As a student, Karen Regal majored in history and had an interest in archeology. Then life intervened. At age 21, she got married and moved with her husband – a dental lab technician – to Guam. The couple lived there six years, then returned to Chattanooga, Tennessee, where Regal had lived as a teenager. They had another child, and Regal took a job as a receptionist in a dental office. Though she found satisfaction in her job, “I wanted to accomplish more,” she says. So, in her 30s, she made a radical decision – return to school and get a nursing degree.
“I was on a different wavelength” than many college students, she says. “Instead of focusing on, ‘Who will I have a date with this weekend?’ like you do when you’re 19, I enjoyed tackling and winning over skill sets I hadn’t mastered before, like statistics and algebra.”
She blended her experience in labor/delivery, med/surg and pediatric ICU, and found her way to IV nursing. She loved the work, ultimately becoming the manager of her department and eventually a director over IV access quality. In that position she was regularly involved in her facility’s value analysis team.
“Our regional director, Tim Fix, must have seen something in me that made him think I’d be great in supply chain, because he convinced me to apply for a job on the newly formed value analysis team for the corporation,” she recalls. “I did and was hired for the position. That was in 2012, and I haven’t looked back. I love what I do!”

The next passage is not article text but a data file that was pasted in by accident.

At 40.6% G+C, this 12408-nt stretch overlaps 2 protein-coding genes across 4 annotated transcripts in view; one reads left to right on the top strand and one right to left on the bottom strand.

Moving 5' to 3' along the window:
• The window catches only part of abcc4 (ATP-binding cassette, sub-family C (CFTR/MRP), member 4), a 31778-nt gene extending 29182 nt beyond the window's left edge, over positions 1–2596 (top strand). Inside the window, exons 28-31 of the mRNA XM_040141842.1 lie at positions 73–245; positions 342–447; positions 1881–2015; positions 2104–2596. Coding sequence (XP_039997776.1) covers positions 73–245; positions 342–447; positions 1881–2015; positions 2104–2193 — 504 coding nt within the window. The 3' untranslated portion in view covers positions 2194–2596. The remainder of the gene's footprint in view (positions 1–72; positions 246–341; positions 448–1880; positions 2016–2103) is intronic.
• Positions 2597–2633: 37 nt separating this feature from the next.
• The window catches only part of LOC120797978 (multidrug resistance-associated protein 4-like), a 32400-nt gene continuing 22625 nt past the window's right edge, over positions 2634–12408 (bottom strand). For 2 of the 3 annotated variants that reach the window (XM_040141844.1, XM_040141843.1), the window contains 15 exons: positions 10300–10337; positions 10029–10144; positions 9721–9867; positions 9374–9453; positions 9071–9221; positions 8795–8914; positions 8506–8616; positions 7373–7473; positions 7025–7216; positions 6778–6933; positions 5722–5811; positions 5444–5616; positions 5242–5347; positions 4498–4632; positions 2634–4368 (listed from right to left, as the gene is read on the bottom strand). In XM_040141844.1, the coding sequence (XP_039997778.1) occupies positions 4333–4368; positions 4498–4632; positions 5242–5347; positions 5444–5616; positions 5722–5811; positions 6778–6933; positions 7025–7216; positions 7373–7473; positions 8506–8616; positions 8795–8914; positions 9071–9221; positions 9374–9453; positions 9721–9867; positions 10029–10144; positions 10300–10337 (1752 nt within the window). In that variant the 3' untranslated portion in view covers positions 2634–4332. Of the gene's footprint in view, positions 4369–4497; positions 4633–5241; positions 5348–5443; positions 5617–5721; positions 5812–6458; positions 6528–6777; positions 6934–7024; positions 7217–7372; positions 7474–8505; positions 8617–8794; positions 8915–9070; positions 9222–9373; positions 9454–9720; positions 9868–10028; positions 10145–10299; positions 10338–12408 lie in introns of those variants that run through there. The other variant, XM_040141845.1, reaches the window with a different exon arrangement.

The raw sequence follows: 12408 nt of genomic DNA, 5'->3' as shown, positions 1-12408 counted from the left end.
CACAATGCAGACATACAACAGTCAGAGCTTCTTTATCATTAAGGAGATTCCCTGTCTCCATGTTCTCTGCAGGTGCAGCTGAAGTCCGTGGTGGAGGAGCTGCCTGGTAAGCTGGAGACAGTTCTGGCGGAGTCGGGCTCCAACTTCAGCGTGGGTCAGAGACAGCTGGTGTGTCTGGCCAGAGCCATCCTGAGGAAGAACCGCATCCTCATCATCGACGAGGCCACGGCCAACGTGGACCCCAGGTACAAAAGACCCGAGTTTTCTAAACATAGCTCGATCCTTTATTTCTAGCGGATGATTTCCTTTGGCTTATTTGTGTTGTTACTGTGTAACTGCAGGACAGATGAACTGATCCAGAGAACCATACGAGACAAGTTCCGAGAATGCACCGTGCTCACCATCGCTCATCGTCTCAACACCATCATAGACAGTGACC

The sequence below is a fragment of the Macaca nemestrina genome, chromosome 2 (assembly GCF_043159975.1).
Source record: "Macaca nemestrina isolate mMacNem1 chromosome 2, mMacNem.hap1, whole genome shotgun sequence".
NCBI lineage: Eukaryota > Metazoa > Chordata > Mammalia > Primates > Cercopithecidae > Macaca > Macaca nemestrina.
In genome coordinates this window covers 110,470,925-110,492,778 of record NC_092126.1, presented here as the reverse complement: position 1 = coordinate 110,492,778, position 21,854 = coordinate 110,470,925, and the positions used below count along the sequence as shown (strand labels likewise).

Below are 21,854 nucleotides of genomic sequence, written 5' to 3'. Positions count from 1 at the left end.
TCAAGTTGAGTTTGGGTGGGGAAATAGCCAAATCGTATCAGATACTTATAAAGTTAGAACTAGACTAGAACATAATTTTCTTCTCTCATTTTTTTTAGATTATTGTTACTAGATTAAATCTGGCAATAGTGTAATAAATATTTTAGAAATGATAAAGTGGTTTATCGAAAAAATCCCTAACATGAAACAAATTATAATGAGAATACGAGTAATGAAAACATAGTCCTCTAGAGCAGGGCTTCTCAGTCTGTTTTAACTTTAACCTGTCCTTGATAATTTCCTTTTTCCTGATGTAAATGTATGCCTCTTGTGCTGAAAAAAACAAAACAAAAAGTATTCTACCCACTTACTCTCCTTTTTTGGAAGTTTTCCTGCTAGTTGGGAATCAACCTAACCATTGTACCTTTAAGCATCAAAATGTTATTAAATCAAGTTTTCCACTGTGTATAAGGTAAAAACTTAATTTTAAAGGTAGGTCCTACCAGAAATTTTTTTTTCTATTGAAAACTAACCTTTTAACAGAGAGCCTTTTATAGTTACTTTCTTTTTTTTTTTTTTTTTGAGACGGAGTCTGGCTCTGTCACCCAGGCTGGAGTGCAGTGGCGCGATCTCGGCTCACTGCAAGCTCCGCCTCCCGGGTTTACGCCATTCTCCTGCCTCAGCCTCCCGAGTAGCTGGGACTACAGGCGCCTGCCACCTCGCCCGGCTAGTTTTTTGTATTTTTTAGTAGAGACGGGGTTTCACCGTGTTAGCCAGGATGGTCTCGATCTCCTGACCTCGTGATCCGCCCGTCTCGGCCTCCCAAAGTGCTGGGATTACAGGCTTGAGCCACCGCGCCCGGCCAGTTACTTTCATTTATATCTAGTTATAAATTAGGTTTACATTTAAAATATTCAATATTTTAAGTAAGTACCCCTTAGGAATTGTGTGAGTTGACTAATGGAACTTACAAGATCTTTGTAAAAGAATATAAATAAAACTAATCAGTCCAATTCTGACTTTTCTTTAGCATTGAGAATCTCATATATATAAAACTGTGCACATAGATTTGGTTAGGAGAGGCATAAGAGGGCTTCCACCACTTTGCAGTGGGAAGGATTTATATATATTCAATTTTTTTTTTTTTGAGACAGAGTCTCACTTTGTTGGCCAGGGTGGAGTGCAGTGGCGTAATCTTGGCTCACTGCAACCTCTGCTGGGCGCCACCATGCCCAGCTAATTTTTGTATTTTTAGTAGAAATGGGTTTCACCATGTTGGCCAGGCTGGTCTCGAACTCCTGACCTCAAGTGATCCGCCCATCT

In her role as director of clinical resource management, she provides and guides nursing’s perspective on supply chain initiatives, such as product standardization.
Describe a key mentor or event in your life.
“My key mentor for this work was Beverly Slate, the supply chain director at my first facility,” says Regal. “She took me under her wing and taught me the ropes. She taught me about contracts, operations, how to interact with vendors and how to approach difficult conversations. I truly miss working with her now that I’ve moved to a different corporation.”
In what way(s) are you a better supply chain leader than you were, say, five or 10 years ago?
“One of the ways that I’ve grown the most is learning how better to balance the needs of the corporation as a whole vs. the individual facility or individual clinician,” she says.
Describe the key characteristics of the successful supply chain leader of the future.
“In my opinion it would be that we learn to partner with our vendors and our clinicians to achieve mutual goals for this new paradigm.”